Legitimating Television: Media Convergence and Cultural Status, co-written with Michael Z. Newman, explores the increasing cultural legitimation of television in recent years, particularly within the context of media convergence and the blurring of lines between television and other media.  We take a critical perspective on this phenomenon, examining the ways that these discourses of legitimation ultimately work to reassert long-standing cultural hierarchies, particularly those of gender and class. 

Wallowing in Sex: The New Sexual Culture of 1970s American Television was published by Duke University Press in 2007.  The book is an historical analysis of the unprecedented appearance of sexual material in U.S. television of the 1970s.  I analyze a wide range of television programming--sitcoms, game shows, made-for-TV movies, action-adventure shows, commercials, and daytime soap operas-- in the contexts of the women's liberation movement, the gay rights movement, and the sexual revolution.  I analyze regulatory debates between the television industry and the U.S. government, negotiations over content within the television industry, audience responses to television, and the programs themselves.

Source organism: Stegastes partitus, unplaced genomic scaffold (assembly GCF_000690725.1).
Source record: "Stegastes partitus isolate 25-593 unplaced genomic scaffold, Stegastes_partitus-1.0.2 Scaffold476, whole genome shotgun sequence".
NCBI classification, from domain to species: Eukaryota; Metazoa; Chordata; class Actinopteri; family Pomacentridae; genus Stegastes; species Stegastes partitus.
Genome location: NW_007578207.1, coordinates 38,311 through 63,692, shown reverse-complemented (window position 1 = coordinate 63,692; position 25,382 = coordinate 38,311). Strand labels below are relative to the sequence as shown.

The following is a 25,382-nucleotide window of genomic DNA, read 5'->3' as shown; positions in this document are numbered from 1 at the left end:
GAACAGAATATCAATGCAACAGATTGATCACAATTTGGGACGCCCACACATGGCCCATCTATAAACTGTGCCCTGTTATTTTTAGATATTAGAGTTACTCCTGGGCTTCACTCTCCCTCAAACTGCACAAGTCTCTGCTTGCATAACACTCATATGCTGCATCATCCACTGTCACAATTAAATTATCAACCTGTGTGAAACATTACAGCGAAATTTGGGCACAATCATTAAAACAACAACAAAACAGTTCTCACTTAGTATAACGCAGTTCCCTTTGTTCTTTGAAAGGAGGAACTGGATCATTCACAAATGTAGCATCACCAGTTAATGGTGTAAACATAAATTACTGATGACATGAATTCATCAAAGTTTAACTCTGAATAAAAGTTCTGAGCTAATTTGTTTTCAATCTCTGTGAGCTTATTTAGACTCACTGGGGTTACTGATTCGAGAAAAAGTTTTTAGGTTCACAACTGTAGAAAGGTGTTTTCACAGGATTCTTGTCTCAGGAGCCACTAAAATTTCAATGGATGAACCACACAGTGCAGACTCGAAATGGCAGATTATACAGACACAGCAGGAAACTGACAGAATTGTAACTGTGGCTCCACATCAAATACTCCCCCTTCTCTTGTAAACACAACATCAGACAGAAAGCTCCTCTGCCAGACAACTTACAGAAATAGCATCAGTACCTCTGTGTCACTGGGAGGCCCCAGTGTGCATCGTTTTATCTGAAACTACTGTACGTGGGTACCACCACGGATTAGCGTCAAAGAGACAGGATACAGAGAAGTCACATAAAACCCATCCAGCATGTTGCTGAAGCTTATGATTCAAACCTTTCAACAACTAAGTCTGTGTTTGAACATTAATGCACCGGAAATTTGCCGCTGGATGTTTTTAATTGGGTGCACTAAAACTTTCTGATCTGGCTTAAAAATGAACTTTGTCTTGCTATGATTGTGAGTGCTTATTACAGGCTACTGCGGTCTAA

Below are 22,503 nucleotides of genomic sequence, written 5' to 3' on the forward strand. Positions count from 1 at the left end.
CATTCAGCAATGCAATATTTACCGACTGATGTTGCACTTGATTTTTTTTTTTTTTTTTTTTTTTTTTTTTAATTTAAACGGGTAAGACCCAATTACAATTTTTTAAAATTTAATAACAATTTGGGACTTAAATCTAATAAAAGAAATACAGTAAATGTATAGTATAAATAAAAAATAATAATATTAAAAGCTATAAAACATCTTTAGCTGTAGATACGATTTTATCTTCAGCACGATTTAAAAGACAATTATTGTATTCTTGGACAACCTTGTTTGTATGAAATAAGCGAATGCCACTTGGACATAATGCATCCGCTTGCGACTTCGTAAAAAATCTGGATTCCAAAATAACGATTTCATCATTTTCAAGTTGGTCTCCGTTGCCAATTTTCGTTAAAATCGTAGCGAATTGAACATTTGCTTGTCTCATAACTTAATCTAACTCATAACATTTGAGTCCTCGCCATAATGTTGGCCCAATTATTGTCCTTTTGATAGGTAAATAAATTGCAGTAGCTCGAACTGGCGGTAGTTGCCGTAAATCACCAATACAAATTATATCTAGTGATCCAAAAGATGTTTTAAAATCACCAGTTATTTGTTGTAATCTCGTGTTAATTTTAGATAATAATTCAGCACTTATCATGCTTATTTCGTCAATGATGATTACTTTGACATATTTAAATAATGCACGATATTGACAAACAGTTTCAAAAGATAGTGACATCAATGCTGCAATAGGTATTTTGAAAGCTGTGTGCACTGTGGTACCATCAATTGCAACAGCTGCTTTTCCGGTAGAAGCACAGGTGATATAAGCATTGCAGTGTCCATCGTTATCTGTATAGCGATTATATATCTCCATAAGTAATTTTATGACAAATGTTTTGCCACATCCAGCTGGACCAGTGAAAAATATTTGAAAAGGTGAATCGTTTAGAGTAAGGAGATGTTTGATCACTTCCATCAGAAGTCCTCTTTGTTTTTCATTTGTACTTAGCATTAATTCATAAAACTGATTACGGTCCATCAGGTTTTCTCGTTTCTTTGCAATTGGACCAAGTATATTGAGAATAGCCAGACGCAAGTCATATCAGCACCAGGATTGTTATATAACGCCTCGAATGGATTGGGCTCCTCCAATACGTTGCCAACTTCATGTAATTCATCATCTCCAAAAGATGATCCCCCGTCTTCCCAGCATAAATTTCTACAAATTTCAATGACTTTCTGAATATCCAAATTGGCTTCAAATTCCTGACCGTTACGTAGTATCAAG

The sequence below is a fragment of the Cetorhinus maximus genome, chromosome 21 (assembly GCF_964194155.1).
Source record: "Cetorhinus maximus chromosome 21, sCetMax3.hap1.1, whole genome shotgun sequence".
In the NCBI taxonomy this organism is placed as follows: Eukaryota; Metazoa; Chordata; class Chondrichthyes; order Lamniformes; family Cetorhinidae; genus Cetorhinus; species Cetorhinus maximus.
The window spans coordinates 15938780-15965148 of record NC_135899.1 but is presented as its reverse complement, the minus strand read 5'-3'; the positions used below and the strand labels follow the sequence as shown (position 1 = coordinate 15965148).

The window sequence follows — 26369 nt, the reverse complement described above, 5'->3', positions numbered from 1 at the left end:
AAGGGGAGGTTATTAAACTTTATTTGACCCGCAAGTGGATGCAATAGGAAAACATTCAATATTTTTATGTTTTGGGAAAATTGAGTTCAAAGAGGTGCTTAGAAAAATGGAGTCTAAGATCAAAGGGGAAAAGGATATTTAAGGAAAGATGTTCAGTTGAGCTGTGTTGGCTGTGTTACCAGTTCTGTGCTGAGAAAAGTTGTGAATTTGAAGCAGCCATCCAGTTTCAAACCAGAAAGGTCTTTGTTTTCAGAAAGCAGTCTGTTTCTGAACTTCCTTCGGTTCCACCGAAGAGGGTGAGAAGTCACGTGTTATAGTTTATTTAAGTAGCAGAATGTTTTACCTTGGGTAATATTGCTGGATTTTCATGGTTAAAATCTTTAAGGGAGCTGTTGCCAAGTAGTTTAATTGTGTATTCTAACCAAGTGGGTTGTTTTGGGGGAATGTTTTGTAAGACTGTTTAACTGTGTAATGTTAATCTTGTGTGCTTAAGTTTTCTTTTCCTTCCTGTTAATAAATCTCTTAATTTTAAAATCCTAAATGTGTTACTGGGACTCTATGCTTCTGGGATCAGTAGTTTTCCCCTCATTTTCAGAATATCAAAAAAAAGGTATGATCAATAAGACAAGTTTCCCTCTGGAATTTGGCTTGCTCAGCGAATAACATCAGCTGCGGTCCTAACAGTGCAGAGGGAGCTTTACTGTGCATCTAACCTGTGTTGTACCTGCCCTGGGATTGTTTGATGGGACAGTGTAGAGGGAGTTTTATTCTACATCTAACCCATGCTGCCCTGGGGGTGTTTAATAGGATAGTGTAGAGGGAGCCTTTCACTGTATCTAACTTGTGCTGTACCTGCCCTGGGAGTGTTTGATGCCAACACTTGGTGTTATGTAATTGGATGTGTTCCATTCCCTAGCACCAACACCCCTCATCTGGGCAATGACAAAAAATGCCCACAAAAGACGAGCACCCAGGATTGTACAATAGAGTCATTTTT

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I am also the co-editor, with Lisa Parks, of Undead TV: Essays on Buffy the Vampire Slayer, published by Duke University Press in 2007.  This collection brings together a range of  media scholars who analyze this influential series as a product of the contemporary television industries and in terms of its unique politics of representation.

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